Pat Geistler loves working with children. “I have been working with foster children for about 15 years,” Geistler, of the Village of Linden, said. “We develop relationships with the children that we work with and as I get older, you can do things with them we took for granted with our children, like baking cookies because most might not have done that before.” Geistler worked with children at two key local organizations, starting at Florida Guardian ad Litem for a little more than a decade before moving on to volunteer at Forward Paths Foundation. Her love for helping children is why she joined Florida Guardian ad Litem, and later Forward Paths.
In the wake of this month’s Florida Foster Family Appreciation Week, nonprofits such as Guardian ad Litem, Forward Paths and Kids Central Inc. share a common goal — helping improve the lives of children, whether fosters or at-risk youth.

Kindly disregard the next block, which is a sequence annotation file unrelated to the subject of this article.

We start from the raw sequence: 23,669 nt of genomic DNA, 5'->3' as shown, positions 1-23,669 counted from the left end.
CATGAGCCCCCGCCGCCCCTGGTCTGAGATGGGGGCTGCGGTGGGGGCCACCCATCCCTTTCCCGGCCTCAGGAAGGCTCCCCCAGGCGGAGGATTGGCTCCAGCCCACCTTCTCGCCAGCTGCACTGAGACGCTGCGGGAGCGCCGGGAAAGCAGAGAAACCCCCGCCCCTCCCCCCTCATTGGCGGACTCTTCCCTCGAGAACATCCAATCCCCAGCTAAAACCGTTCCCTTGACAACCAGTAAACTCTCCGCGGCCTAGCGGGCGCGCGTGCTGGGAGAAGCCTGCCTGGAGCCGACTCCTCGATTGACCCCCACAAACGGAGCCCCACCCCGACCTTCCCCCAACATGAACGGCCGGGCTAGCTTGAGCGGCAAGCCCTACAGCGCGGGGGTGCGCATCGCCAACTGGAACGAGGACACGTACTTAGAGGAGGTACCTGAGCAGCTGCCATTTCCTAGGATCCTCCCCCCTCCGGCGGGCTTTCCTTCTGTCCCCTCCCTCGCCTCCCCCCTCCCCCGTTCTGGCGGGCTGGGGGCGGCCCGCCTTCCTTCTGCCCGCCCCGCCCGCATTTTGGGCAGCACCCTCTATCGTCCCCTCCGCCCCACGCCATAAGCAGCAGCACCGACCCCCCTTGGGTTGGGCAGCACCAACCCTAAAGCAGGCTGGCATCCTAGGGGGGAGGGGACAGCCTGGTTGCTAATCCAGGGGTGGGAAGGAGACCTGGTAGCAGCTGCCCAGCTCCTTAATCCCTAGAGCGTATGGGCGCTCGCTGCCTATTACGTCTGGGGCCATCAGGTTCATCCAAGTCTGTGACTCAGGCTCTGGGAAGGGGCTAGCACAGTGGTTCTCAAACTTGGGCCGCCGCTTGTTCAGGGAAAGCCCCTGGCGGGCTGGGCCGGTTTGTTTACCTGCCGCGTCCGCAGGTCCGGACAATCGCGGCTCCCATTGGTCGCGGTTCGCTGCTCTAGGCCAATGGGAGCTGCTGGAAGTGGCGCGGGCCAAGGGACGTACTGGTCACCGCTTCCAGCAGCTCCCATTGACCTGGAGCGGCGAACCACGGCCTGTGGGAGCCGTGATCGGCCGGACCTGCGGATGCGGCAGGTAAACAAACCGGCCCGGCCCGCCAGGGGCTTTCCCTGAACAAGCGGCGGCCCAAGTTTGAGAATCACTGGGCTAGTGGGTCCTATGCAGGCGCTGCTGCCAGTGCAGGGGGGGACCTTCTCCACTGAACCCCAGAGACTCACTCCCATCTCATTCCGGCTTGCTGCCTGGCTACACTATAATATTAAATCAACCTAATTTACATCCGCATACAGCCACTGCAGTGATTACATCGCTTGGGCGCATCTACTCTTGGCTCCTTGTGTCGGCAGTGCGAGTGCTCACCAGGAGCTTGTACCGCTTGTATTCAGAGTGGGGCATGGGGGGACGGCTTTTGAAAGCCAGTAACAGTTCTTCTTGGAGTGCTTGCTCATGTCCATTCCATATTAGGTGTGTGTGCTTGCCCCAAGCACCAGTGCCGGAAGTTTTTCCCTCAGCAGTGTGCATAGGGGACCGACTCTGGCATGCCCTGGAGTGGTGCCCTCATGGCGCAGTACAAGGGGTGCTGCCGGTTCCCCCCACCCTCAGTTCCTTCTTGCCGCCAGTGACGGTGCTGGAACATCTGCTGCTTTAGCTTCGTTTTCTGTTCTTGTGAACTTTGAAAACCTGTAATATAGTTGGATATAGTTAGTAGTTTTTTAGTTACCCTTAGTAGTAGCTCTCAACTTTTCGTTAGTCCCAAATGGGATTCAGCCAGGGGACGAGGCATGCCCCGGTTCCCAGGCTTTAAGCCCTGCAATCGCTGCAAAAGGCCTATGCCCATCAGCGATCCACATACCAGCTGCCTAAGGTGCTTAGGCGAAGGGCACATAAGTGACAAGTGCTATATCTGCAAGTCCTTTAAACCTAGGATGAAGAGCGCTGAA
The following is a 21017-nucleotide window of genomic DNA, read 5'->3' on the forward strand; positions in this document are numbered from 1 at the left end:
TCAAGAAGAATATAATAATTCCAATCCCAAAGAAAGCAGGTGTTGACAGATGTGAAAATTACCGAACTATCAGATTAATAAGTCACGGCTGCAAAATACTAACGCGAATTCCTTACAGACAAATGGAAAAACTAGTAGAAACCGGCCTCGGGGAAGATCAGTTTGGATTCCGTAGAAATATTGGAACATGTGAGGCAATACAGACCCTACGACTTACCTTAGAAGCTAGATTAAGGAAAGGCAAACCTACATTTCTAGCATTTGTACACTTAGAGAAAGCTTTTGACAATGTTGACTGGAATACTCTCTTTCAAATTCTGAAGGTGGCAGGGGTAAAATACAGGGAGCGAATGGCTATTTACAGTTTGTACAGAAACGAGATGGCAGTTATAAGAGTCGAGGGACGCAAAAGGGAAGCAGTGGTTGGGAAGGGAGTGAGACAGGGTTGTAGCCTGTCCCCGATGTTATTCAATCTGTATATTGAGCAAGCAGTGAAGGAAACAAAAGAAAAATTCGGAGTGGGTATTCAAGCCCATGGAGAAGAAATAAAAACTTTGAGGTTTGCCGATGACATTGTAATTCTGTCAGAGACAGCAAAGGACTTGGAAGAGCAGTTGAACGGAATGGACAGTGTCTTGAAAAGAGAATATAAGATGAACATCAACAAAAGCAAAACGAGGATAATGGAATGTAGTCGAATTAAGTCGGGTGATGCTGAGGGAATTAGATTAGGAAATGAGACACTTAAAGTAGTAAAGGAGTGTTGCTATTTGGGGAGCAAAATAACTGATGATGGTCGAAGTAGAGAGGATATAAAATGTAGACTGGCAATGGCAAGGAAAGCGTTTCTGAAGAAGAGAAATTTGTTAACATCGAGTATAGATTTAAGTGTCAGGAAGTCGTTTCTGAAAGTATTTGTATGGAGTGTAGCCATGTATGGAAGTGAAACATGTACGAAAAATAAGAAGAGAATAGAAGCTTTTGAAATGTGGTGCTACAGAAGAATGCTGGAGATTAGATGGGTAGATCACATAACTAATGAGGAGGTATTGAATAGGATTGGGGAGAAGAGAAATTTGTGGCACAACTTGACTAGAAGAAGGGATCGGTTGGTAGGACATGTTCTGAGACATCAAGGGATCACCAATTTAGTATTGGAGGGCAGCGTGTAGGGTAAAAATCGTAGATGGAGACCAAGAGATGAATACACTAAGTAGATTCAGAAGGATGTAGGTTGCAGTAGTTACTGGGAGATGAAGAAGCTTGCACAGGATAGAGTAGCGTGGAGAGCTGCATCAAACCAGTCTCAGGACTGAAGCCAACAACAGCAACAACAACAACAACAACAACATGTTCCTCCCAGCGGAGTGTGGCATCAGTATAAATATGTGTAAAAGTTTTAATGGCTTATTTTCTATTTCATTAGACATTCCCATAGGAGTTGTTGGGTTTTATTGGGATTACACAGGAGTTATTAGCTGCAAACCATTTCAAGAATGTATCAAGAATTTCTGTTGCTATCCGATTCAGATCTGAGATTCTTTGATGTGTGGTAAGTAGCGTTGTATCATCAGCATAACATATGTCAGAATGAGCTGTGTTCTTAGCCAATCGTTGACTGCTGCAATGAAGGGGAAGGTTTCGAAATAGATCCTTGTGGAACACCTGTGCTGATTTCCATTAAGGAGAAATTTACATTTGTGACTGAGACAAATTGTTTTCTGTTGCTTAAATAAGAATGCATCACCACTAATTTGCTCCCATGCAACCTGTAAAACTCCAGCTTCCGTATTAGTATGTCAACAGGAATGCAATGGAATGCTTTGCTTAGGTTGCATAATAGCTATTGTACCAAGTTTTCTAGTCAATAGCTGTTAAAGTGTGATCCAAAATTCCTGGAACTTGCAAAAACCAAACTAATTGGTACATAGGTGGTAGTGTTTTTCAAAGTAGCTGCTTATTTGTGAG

“It could potentially drive more people to become foster parents and help more children in need,” Geistler added. “It will also help to educate more people about why fostering is so important and potentially help some strive harder to better their situations so their children, who may have been placed in emergency foster care, can come home.”
Sylvana Alcidor, of Leesburg, is one of the young women whose lives have been improved by one of these organizations.
“Without the help of Forward Paths and the ladies who work there, I don’t think I would have gotten as far as I have,” she said. “I mean I probably could have, but it would have been extremely difficult as they help me to learn things about being on your own.”